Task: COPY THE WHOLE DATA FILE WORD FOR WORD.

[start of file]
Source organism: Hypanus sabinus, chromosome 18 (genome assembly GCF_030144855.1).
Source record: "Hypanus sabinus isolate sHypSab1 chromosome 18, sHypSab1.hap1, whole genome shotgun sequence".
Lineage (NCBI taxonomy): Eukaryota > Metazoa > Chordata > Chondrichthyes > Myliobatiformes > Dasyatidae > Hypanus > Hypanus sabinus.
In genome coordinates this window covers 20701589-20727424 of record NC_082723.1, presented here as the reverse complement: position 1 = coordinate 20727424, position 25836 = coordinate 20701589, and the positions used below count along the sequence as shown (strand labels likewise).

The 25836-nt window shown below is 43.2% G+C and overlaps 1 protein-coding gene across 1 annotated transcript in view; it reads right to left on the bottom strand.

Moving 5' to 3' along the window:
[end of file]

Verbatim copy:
Source organism: Hypanus sabinus, chromosome 18 (genome assembly GCF_030144855.1).
Source record: "Hypanus sabinus isolate sHypSab1 chromosome 18, sHypSab1.hap1, whole genome shotgun sequence".
Lineage (NCBI taxonomy): Eukaryota > Metazoa > Chordata > Chondrichthyes > Myliobatiformes > Dasyatidae > Hypanus > Hypanus sabinus.
In genome coordinates this window covers 20701589-20727424 of record NC_082723.1, presented here as the reverse complement: position 1 = coordinate 20727424, position 25836 = coordinate 20701589, and the positions used below count along the sequence as shown (strand labels likewise).

The 25836-nt window shown below is 43.2% G+C and overlaps 1 protein-coding gene across 1 annotated transcript in view; it reads right to left on the bottom strand.

Moving 5' to 3' along the window: